Remove the locking screws from your air conditioner unit’s access panel with a nut driver. This panel is usually found on the upper corner of the air conditioner’s casing. Keep the cover and screws in a secure place.
Step 3: Buy a New Capacitor
Within the panel, look for the capacitor. It’s usually in the form of a can, with a tag on one side. Take note of the technical data on the sticker, such as the load voltage, capacitance, and tolerance.
Replace the capacitor for one that meets the same standards. The new capacitor may have a slightly different design from the old one, but that isn’t a concern as long as it can be installed in the same room.
Step 4: Discharge the Capacitor and Label the Wires
The capacitor can be retaining stored energy even though the power is switched off, and this current must be discharged before you can operate on it safely.
Hold the blade of an insulated screwdriver over the two metal terminals that reach away from the capacitor body to discharge the capacitor. This essentially “short circuits” the capacitor, releasing any remaining electricity.
Examine the old resistor now and make a note of where the three wires fan, normal, and compressr are connected. The old capacitor’s top should have labels indicating where each wire should go: Fan for fan, C for normal, and “Herm” for compressor. Mark each wire with a marker and small tabs of tape to indicate which terminal it was connected to. It’s now possible to remove the old capacitor’s spade wire connectors and wires. Remove the capacitor from the unit by unscrewing the mounting strap and dragging it back.
Step 5: Install a New Capacitor
Place the new capacitor in the same location as the old. To lock it in place, use a mounting strap either the old one or a new one if necessary. Make sure the connections are right by sliding the spade wire connectors’ ends onto the required posts on the new capacitor: fan wire to Fan post; typical wire to C post; compressor wire to Her post.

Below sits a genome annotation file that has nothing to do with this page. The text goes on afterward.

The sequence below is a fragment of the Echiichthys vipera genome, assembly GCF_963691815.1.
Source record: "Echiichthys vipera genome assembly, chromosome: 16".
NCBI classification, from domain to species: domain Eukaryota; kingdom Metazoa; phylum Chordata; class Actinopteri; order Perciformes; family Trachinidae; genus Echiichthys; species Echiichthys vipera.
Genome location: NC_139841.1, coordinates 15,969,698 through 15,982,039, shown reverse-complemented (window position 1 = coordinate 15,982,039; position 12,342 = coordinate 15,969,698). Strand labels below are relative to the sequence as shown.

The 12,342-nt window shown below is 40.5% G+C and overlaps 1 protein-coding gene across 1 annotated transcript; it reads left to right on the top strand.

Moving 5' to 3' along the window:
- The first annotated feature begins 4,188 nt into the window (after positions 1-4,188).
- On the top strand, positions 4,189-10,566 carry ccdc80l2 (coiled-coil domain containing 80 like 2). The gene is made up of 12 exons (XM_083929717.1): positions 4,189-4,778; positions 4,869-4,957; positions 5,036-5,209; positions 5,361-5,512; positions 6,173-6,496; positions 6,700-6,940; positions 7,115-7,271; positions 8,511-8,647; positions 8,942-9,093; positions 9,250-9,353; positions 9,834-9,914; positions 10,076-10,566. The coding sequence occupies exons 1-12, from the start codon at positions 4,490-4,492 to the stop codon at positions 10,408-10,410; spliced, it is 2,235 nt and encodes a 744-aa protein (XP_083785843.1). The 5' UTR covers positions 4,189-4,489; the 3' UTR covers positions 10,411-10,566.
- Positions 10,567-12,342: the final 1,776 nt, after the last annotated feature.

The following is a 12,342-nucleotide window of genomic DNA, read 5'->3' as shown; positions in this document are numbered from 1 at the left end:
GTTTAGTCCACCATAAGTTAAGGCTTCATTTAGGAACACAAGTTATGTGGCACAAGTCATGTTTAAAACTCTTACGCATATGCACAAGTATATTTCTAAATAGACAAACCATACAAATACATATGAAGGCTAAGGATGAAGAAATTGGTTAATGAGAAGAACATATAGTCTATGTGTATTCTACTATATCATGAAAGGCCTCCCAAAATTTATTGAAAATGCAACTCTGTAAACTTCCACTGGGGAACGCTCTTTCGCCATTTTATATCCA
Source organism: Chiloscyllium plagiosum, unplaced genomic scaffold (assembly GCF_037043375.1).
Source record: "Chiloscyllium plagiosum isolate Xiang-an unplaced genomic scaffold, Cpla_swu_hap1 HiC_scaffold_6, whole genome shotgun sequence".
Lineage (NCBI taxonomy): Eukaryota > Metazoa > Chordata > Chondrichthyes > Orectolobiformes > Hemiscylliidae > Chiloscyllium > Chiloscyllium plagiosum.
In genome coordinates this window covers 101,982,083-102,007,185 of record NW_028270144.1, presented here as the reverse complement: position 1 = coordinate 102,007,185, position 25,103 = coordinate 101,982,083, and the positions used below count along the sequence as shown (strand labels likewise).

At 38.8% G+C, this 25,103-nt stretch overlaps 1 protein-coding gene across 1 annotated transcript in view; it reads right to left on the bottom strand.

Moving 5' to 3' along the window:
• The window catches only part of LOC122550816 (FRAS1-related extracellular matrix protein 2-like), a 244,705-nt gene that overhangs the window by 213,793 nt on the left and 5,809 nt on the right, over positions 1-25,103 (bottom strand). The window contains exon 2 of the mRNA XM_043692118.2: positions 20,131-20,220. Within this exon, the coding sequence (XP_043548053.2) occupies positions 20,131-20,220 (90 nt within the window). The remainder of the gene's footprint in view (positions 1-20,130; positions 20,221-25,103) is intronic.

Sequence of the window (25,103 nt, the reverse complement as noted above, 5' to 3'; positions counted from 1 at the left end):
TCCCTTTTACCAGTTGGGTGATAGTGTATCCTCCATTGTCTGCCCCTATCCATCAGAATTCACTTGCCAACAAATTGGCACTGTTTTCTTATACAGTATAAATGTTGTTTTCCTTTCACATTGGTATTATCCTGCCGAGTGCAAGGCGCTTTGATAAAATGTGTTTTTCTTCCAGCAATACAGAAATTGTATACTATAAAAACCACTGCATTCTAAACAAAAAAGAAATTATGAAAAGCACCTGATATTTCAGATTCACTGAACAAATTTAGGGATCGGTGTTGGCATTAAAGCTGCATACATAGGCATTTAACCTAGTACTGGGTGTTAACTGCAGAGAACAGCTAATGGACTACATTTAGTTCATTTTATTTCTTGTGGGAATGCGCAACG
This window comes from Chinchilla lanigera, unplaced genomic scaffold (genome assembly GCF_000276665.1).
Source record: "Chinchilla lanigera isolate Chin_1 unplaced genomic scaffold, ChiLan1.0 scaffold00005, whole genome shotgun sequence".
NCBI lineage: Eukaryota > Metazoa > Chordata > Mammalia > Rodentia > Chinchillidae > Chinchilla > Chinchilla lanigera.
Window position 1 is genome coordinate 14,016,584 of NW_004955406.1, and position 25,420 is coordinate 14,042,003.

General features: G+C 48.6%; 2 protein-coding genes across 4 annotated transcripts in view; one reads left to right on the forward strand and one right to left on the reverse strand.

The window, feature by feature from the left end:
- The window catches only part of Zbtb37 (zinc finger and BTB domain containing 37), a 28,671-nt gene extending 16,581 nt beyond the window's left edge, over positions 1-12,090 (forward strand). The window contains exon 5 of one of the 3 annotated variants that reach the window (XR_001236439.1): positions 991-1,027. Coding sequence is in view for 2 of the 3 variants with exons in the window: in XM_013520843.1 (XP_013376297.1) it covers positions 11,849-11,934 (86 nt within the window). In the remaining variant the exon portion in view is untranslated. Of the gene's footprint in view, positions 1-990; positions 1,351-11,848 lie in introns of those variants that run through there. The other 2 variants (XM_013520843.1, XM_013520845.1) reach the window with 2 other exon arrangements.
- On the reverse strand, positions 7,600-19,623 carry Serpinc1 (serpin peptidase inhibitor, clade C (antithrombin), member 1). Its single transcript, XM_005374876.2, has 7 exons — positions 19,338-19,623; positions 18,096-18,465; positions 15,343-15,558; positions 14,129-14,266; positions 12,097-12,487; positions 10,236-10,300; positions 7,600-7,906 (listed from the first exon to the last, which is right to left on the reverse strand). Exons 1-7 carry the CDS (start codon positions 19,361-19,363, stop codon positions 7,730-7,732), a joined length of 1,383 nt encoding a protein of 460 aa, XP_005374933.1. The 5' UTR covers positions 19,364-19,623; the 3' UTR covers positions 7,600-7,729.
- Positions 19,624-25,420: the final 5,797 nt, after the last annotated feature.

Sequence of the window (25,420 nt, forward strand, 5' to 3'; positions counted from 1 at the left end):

Step 6: Turn Power ON and Test
Switch on the circuit breaker or reinsert the block fuse at the power box to switch on the air conditioner unit.
Return the thermostat to the ON spot, then lower the temperature to allow the air conditioner to turn on. If it doesn’t work, the most possible reason is because the capacitor’s wire leads have been connected improperly.
Turn off the battery, discharge the capacitor, and double-check the wire connections. Replace the access cover until you’ve checked that the device is running properly.
Air conditioner capacitor replacement
air conditioner capacitor cost
Air Conditioner Capacitor Cost The price of replacing an air conditioner capacitor varies depending on the manufacturer and features. Replacement costs, on average, vary from $120 to $150. Branded units can be much more expensive than generic units, with some going for as much as $400.
Note that these rates include the expense of skilled labour to replace the component, but if you have the skills to properly and accurately mount the capacitor yourself, you can save money.